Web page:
NARF says the Cobell lawyers are asking the court to take “unprecedented action” by asking it “to analyze fees and voluntary donations received by NARF outside this case as a way of determining whether NARF deserves to be reimbursed for its work on this case.… NARF is not aware of any court ruling or other law that requires a party that has applied for attorneys’ fees to provide information about receipts arising from other unrelated matters or activities in order for the court to decide whether the applicant deserves a fees award.”
NARF goes on to note the difference between its funding structure and those of the firms of the Cobell lawyers: “In asserting that NARF abandoned the Class so it could obtain a ‘lucrative’ payout in other cases, [Gingold and Kilpatrick Townsend & Stockton try] to portray NARF as a group of money-hungry lawyers… Such a charge is baseless, and it reveals more about [Gingold and Kilpatrick Townsend & Stockton’s] motivations in this case than it does about NARF’s. NARF’s attorneys make a fraction of what they could earn in private law firms. They have sacrificed their own personal earning potential to help protect and advance the rights of Native Americans. Moreover, as a non-profit Indian interest firm, NARF does not award profits or bonuses to its staff. Instead, NARF reinvests whatever amounts it receives (whether in the form of fee payments or contributions) to fulfill its mission of providing services to Native Americans. This is in marked contrast to [Gingold and Kilpatrick Townsend & Stockton], which is a collection of private lawyers set to receive a ‘lucrative’ payout from the [Cobell settlement] who will personally benefit from their profits.”
NARF notes in its brief that Harper worked for NARF while working on Cobell, but Kilpatrick Townsend & Stockton “hired Harper away from NARF for more money. Harper had been NARF’s main attorney and heaviest biller (by far) on this case. Harper’s role and work did not change when he moved to Kilpatrick, only his affiliation did. Harper continued to do the same things for the Class as a Kilpatrick lawyer that he had been doing as a NARF lawyer….”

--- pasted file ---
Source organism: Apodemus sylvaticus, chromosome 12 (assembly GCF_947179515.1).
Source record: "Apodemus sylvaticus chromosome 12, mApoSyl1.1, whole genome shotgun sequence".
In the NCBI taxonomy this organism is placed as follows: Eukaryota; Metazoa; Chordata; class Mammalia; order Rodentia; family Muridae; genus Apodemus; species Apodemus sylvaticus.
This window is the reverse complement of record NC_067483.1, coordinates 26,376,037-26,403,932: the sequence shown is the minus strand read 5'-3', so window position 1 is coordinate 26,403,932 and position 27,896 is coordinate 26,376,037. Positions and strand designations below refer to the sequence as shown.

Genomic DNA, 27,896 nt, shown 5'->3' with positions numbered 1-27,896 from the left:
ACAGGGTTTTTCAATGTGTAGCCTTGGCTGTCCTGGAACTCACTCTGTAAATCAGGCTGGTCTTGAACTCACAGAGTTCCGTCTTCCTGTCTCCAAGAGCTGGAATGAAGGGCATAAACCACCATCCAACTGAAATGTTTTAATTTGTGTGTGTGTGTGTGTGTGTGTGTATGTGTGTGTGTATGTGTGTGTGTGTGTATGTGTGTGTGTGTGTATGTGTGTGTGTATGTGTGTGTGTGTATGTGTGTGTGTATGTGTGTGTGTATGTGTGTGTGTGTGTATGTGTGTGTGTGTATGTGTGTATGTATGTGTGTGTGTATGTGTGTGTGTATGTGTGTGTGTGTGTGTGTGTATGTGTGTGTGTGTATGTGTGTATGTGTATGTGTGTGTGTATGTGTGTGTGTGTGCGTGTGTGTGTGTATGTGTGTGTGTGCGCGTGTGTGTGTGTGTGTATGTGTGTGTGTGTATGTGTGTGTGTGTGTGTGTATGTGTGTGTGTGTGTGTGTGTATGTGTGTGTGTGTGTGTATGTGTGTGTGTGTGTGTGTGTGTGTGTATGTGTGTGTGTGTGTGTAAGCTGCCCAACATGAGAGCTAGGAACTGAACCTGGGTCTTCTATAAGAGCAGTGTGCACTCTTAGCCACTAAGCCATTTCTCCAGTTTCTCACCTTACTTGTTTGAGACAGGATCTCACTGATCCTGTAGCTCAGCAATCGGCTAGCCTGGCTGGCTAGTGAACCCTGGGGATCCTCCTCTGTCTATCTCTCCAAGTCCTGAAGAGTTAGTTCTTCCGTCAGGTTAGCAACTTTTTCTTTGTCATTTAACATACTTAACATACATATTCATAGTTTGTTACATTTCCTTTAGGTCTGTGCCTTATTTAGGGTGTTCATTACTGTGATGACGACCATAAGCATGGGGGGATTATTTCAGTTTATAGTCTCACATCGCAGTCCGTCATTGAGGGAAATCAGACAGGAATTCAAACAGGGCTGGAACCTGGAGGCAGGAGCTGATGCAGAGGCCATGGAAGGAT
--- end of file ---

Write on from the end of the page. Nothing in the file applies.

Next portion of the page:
NARF rebuts the Cobell lawyers’ claim that NARF abandoned the Cobell class members by taking on tribal trust settlements, saying that its lawyers “did anything they were asked (although, after Harper left, NARF found itself increasingly frozen out by [Gingold and Kilpatrick Townsend & Stockton], apparently because Gingold no longer felt the legal team needed NARF to provide an ‘Indian face’).”
NARF further says that Elouise Cobell “never discharged NARF” and that “NARF never withdrew from this case.”
Gingold continues to argue in support of the Cobell lawyers’ July notice, saying that the NARF response is legally inappropriate and “untimely.” He says the NARF notice is inappropriate because it offers new information in the form of a legal argument although no new decision has been made by the court, which he says is not allowed. He adds that legal rules require that opposition briefs be filed within 17 days of the opening brief, so he calls NARF’s filing “about a month late.”
Richard de Bodo, a lawyer with DLA Piper, which is representing NARF in this matter, says in an e-mail that “NARF’s response was not untimely. Mr. Gingold’s ‘notice’ was not a motion. Therefore, the Court’s rules regarding the time by which a party must file an opposition do not apply. When we received the ‘notice,’ we checked with the court’s clerk and confirmed that the court’s rules did not establish a deadline for NARF to file a response. Consequently, Mr. Gingold’s assertion that NARF’s Response was ‘untimely’ is false.”
The final decision on lawyers’ fees will be made by Judge Thomas Hogan, of the U.S. District Court for the District of Columbia.